• Anal fissure – if the infection affects the anal tissue, it can create small tears that are not only painful, especially during bowel movement, but can also develop into a perianal fistula.

  • Malnutrition – abdominal pains and consistent episodes of diarrhea can prevent a person with Crohn’s disease from eating a normal diet, which can result in malnutrition. This can then lead to anemia.

Other than the complications mentioned above, it is also possible for Crohn’s disease to cause other complications such as liver and gallbladder disease, and osteoporosis.

Key Symptoms

Crohn’s disease will display a variety of symptoms depending on which area of the digestive tract is affected. However, most patients with the disease experience abdominal pains and diarrhea. Some people experience 20 episodes of diarrhea per day. Blood may also be present during any or all of the episodes.

Patients also usually lose weight, especially when they have difficulties in swallowing and digesting food. Other symptoms, such as mouth sores and anal tears are less common.

Who to See & Types of Treatment Available

If you develop any of the above symptoms, you should consult your doctor as soon as possible. If you experience severe abdominal pains, frequent vomiting, fever and chills, or if you have a weak or fast pulse, it is highly recommended to proceed to a hospital’s emergency department.

After performing a physical exam and asking about the symptoms you’re experiencing, the diagnosing physician will conduct a series of laboratory exams and imaging tests, such as a barium x-ray, biopsy, stool analysis, and colonoscopy.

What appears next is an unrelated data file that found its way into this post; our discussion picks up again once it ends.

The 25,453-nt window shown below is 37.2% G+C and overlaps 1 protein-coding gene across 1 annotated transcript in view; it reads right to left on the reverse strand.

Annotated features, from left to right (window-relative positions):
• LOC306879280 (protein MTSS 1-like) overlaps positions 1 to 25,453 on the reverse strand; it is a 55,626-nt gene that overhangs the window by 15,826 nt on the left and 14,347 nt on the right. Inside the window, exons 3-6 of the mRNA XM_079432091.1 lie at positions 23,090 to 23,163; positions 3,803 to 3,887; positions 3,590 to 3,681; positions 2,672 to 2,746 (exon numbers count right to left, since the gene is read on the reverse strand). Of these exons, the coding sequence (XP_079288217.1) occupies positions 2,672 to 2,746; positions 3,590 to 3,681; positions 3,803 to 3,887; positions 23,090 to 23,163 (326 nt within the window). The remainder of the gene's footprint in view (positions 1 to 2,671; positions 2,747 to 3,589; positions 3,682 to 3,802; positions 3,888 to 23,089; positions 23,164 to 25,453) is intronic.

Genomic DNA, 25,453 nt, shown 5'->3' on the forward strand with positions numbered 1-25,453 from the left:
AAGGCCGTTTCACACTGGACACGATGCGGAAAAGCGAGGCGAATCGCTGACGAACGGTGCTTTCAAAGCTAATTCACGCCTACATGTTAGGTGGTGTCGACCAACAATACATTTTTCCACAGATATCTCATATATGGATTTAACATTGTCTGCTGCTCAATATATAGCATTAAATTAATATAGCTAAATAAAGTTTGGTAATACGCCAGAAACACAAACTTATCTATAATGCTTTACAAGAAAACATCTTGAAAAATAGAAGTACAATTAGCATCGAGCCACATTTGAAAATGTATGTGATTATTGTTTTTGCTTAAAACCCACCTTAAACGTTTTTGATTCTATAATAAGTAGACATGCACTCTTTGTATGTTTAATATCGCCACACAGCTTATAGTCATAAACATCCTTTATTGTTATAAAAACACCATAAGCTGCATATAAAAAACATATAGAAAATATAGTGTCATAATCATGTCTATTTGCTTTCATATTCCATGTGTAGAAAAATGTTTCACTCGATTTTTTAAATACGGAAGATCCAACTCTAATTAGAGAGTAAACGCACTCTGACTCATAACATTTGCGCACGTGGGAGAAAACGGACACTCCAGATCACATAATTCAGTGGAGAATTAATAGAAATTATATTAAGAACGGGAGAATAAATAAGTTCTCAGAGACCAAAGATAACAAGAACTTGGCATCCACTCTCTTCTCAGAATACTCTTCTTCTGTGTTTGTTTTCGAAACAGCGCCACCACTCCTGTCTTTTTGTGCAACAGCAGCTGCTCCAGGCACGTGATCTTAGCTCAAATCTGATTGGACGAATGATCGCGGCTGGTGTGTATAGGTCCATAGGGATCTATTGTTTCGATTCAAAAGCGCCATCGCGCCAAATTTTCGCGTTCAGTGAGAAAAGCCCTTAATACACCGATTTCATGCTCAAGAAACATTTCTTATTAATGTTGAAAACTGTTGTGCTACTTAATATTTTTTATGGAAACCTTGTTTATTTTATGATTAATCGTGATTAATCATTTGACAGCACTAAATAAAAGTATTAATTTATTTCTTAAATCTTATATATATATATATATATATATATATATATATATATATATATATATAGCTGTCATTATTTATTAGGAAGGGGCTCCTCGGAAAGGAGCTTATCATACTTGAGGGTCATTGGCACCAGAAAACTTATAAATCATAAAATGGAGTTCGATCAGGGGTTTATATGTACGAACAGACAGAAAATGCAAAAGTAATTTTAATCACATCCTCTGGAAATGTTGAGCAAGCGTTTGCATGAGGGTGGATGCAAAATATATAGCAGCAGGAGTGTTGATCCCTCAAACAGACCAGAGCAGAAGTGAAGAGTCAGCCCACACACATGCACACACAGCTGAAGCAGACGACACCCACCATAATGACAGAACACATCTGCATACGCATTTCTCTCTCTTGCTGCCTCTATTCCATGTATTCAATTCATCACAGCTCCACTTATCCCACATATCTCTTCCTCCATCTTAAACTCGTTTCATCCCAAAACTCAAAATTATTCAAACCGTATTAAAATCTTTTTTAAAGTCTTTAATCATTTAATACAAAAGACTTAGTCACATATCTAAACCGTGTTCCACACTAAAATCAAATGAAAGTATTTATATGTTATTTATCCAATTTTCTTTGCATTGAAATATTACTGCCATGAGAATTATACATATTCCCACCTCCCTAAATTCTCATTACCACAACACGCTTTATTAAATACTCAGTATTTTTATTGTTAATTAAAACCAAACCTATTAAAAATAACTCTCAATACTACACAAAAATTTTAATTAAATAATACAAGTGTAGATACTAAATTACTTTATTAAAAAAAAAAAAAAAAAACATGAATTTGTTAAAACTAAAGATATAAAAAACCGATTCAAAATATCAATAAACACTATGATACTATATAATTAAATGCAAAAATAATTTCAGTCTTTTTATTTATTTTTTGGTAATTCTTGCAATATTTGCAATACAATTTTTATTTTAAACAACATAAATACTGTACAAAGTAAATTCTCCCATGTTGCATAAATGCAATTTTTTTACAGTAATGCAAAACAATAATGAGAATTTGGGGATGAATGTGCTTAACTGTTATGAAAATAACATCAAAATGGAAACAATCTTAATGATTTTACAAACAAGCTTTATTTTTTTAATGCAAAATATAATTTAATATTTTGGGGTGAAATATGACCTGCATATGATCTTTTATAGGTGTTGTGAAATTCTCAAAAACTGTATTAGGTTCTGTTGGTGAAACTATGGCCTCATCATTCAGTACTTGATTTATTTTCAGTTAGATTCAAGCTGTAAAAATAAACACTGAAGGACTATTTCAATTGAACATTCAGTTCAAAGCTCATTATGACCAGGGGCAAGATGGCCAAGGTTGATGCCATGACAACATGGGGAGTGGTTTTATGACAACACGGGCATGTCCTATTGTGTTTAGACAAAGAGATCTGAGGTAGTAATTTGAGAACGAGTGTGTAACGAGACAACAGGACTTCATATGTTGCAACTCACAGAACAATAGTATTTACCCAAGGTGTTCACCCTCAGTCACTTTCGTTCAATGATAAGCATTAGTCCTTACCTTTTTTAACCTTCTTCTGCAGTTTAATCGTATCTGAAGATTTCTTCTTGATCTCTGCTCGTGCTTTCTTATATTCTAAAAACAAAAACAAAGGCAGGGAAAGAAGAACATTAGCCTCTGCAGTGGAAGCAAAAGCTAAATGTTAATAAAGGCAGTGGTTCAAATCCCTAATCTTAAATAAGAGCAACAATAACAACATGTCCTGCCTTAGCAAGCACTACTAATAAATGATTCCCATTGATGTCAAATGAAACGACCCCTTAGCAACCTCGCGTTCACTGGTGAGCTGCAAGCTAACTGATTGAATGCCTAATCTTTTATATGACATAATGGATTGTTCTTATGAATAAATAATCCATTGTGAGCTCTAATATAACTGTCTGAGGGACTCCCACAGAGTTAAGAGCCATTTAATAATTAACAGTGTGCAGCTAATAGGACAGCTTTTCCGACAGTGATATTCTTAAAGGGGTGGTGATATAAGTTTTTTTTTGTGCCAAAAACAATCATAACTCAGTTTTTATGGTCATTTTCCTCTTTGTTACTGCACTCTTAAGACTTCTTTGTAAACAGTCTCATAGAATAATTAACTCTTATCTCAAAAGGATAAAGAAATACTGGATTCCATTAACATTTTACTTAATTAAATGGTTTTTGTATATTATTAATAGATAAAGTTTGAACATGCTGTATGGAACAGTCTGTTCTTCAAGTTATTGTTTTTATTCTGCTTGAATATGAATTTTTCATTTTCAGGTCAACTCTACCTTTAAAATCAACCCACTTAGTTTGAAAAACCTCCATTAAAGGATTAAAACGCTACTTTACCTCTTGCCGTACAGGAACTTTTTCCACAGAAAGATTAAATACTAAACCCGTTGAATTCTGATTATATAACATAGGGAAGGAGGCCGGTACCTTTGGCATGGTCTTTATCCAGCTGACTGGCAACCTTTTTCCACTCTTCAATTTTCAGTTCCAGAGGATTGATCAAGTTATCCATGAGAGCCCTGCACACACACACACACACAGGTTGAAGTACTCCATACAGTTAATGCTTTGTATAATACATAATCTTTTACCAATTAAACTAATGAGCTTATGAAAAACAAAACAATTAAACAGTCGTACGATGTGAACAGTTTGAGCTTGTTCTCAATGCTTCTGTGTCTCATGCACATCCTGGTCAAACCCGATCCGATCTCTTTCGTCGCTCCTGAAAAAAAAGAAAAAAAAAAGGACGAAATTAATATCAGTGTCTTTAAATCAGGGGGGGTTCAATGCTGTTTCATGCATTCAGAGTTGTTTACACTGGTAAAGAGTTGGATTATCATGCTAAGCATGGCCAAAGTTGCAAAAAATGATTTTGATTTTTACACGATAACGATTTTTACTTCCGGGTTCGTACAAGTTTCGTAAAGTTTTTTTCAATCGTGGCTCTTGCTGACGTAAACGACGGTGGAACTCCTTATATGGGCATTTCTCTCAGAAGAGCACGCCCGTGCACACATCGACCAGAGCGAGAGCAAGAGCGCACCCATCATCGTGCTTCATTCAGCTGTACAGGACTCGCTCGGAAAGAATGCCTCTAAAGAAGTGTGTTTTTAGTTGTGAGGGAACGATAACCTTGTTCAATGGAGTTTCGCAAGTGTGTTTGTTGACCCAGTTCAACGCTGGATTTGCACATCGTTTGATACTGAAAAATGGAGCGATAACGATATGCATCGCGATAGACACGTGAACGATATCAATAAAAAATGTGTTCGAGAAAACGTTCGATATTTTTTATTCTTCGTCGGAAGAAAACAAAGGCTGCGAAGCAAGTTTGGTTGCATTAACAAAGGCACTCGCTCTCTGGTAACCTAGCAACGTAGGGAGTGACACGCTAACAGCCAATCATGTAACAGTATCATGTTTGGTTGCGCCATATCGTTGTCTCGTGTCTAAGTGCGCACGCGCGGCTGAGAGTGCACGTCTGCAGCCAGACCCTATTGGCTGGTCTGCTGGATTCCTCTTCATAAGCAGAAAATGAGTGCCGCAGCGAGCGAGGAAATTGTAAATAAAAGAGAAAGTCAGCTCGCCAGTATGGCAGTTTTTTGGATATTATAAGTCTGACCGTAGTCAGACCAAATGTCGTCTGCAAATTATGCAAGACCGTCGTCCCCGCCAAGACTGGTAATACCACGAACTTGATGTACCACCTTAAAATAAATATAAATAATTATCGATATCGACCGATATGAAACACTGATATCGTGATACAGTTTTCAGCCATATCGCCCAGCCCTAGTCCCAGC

As there is no available cure for Crohn’s disease, the doctor will only be able to treat the symptoms. The primary focus of the treatment is to reduce the inflammation in the intestine. For this, you will be prescribed with medications that will prevent flare-ups.

If the inflammation has caused bowel obstruction, you’ll need to undergo surgery to remove the diseased portion to improve the flow of your digestive contents. For cases that only display mild symptoms, the doctor may only prescribe antidiarrheal medications, such as loperamide. You may also be given antibiotics for any infections. Meanwhile, severe cases of Crohn’s disease will require hospital treatment. This will include a combination of medications, such as corticosteroids, biologics, and immunomodulators. Once the symptoms are under control, you can be released from the hospital, but you’ll need to continue your medications. Regular visits to your doctor will also be required to closely monitor your condition.

References:

  • Cheifetz AS. Management of active Crohn disease. JAMA. 2013 May 22;309(20):2150-8.

  • Lichtenstein GR, Hanauer SB, Sandborn WJ; Practice Parameters Committee of American College of Gastroenterology. Management of Crohn's disease in adults. Am J Gastroenterol. 2009;104(2):465-483.

  • Fry RD, Mahmoud N, Maron DJ, Ross HM, Rombeau J. Colon and rectum. In: Townsend CM, Beauchamp RD, Evers BM, Mattox KL, eds. Sabiston Textbook of Surgery. 18th ed. Philadelphia, Pa: Saunders Elsevier; 2007:chap 50.

  • Sands BE, Siegel CA. Crohn's disease. In: Feldman M, Friedman LS, Brandt LJ, eds. Sleisenger & Fordtran's Gastrointestinal and Liver Disease. 9th ed. Philadelphia, Pa: Saunders Elsevier; 2010:chap 111.

  • Lichenstein GR. Inflammatory bowel disease. In: Goldman L, Schafer AI, eds. Cecil Medicine. 24th ed. Philadelphia, Pa: Saunders Elsevier; 2011:chap 143.